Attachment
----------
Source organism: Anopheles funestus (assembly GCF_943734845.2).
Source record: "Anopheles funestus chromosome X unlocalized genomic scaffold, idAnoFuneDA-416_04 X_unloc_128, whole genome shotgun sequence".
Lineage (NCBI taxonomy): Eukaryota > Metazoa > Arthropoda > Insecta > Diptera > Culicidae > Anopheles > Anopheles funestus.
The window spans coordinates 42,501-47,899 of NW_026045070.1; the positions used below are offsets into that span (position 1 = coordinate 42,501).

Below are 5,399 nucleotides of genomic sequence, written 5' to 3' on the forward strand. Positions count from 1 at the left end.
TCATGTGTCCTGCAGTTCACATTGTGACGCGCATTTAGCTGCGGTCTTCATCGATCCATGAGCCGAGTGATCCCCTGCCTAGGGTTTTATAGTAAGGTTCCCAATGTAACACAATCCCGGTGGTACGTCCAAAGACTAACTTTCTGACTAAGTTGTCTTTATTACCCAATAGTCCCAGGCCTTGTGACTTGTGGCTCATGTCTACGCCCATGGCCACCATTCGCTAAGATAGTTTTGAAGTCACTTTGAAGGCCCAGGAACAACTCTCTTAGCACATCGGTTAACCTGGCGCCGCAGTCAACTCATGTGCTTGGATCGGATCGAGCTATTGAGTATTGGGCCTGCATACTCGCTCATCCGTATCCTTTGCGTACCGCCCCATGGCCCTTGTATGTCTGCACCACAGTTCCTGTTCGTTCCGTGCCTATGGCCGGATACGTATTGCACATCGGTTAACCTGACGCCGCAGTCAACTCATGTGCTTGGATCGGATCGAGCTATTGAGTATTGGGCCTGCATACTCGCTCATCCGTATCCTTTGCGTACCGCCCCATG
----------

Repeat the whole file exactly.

Source organism: Anopheles funestus (assembly GCF_943734845.2).
Source record: "Anopheles funestus chromosome X unlocalized genomic scaffold, idAnoFuneDA-416_04 X_unloc_128, whole genome shotgun sequence".
Lineage (NCBI taxonomy): Eukaryota > Metazoa > Arthropoda > Insecta > Diptera > Culicidae > Anopheles > Anopheles funestus.
The window spans coordinates 42,501-47,899 of NW_026045070.1; the positions used below are offsets into that span (position 1 = coordinate 42,501).

Below are 5,399 nucleotides of genomic sequence, written 5' to 3' on the forward strand. Positions count from 1 at the left end.
TCATGTGTCCTGCAGTTCACATTGTGACGCGCATTTAGCTGCGGTCTTCATCGATCCATGAGCCGAGTGATCCCCTGCCTAGGGTTTTATAGTAAGGTTCCCAATGTAACACAATCCCGGTGGTACGTCCAAAGACTAACTTTCTGACTAAGTTGTCTTTATTACCCAATAGTCCCAGGCCTTGTGACTTGTGGCTCATGTCTACGCCCATGGCCACCATTCGCTAAGATAGTTTTGAAGTCACTTTGAAGGCCCAGGAACAACTCTCTTAGCACATCGGTTAACCTGGCGCCGCAGTCAACTCATGTGCTTGGATCGGATCGAGCTATTGAGTATTGGGCCTGCATACTCGCTCATCCGTATCCTTTGCGTACCGCCCCATGGCCCTTGTATGTCTGCACCACAGTTCCTGTTCGTTCCGTGCCTATGGCCGGATACGTATTGCACATCGGTTAACCTGACGCCGCAGTCAACTCATGTGCTTGGATCGGATCGAGCTATTGAGTATTGGGCCTGCATACTCGCTCATCCGTATCCTTTGCGTACCGCCCCATG